Then, as I was driving to work, I was subconsciously singing “First comes love, then comes marriage, then comes Baby Provence in a baby carriage.”  It’s like my brain was acting like a mean, taunting 6-year old bully!  I had to pray harder to get it out of my head.  J

Well, at 2:37pm, Claudia called.  She asked if James was with me.  (Ugh!  I hate when they don’t remember that we call him Todd.)  Anyway, I told her I was at work, so she went ahead and told me.  My hCG level is a 21!!!  Now, that’s low.  Really low.  Kelly (my Lupron nurse) called after I talked to Claudia and gave me a little more insight.  (I really like Kelly.  She’s patient and oh so loving.)  Anyway, she told me that I need to be cautiously optimistic.  This number could be just fine or maybe not.  I was scheduled to go back for another beta test on Tuesday, June 4…only 6 more days of waiting!

I told Todd tonight that I feel like I just got to the end of the reps in my workout and the trainer said, “6 more!”  This is like a never-ending waiting game.

Anyway, I learned my lesson about taking the POAS.  I won’t do that, again.

Thursday, May 30 Update:
Last night was a fun night.  The girls were with Mom and Dad playing all day, so the four of them and my nephews came over for dinner.  Well, before dinner, I said I wanted to line up for a few pictures in front of our fireplace.  Todd played photographer.  First, he took a silly picture of the kids.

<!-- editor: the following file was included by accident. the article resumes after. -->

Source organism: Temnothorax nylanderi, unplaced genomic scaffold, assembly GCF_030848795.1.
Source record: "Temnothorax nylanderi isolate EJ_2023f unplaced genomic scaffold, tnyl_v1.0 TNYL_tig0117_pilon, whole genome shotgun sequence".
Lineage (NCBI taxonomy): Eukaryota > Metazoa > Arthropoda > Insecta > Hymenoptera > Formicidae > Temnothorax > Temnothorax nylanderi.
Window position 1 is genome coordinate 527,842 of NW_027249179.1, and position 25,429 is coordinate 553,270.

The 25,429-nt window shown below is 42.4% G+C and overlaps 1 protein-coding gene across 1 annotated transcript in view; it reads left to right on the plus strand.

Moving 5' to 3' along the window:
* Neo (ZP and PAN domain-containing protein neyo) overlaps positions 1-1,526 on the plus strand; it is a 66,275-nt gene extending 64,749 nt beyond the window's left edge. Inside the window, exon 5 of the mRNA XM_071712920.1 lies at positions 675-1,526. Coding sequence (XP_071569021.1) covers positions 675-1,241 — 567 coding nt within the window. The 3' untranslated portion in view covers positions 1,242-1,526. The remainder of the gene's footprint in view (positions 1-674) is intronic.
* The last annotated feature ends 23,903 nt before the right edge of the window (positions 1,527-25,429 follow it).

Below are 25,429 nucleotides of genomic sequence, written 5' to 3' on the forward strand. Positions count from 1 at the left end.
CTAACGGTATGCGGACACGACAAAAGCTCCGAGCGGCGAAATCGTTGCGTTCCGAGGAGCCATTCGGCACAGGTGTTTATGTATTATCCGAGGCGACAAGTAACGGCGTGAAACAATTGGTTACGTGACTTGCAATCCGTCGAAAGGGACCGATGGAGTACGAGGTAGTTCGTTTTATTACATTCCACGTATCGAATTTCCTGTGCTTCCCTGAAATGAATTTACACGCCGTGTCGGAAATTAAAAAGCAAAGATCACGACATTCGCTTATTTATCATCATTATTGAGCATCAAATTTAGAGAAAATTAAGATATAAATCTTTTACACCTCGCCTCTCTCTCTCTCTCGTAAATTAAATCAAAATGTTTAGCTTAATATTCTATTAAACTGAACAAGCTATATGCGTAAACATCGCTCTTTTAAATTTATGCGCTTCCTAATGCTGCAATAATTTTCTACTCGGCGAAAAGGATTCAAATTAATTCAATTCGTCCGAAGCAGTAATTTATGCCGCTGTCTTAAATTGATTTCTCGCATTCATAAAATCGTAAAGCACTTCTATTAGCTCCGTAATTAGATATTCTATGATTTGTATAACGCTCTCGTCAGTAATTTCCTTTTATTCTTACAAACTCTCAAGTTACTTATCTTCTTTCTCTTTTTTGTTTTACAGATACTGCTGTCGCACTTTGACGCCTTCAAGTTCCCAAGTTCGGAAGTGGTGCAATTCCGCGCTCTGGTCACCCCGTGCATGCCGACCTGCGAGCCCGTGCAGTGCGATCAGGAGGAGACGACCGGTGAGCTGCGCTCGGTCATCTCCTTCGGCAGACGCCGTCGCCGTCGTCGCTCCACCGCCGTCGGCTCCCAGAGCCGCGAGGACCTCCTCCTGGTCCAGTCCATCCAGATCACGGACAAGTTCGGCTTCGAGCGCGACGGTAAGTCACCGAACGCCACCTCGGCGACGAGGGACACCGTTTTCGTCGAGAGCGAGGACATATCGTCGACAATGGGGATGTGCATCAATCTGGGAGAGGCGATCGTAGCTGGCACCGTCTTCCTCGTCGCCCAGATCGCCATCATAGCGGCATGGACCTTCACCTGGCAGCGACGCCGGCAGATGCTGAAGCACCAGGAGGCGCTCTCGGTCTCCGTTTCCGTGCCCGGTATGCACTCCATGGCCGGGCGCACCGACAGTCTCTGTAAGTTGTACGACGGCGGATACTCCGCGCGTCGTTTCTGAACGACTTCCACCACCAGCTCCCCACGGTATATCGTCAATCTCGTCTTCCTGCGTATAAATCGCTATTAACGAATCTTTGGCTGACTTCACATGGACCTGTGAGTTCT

Then, he lined the rest of us up and said, “Say ‘Laura’s pregnant.”  Watch the video to see what happens next.
Oh, what fun!  I’m so glad the girls know, now.  I felt like we were keeping a huge secret from them, which we were.  They were so thrilled and loved seeing all of the things we already bought for the baby.  They’re going to make great big sisters!...and diaper changers!!  J

After that, we called my sister, Amber, that lives in Dallas.  I asked her husband to let me speak to Campbell, my amazingly intelligent five-year old niece.  I knew she would be a perfect messenger!  She was super animated on the phone, which just increased my enthusiasm.  I asked her if she could go tell her mommy something for me.  I said, “Go say, ‘Aunt Laura’s going to have a baby.”  Amber said she ran in there so excited!  I talked to Jason for a few minutes about it.  He was thrilled and had a great reaction.  Then, Amber got on the phone and asked if she heard Campbell correctly.  We talked for about 15 minutes.  Sometime during the call, you could hear Campbell in the background screaming, “Yay!  Aunt Laura’s going to have a baby!!”  It was a great call!  Amber and Jason so happy for us, and I just love that.  Amber’s really been invested in this process with me.

Once my oldest sister, Jenny, showed up from her business meeting, the kids performed a skit they had prepared to tell her about the pregnancy.  Considering I had threatened my family with their lives if they told the girls about us doing IVF this month, she wasn’t sure how to react.  It was pretty funny.  J  It was really fun for the kids, so I’m glad they were able to do that.

Next, came the call to Kaleb.  I so wish he could have been here for the announcement, but he really needed to stay in Arkansas and make some money to fix his car.  His reaction was great, though!
Todd texted his parents, as well.  They are very happy for us and texted that they are praying that the pregnancy sticks!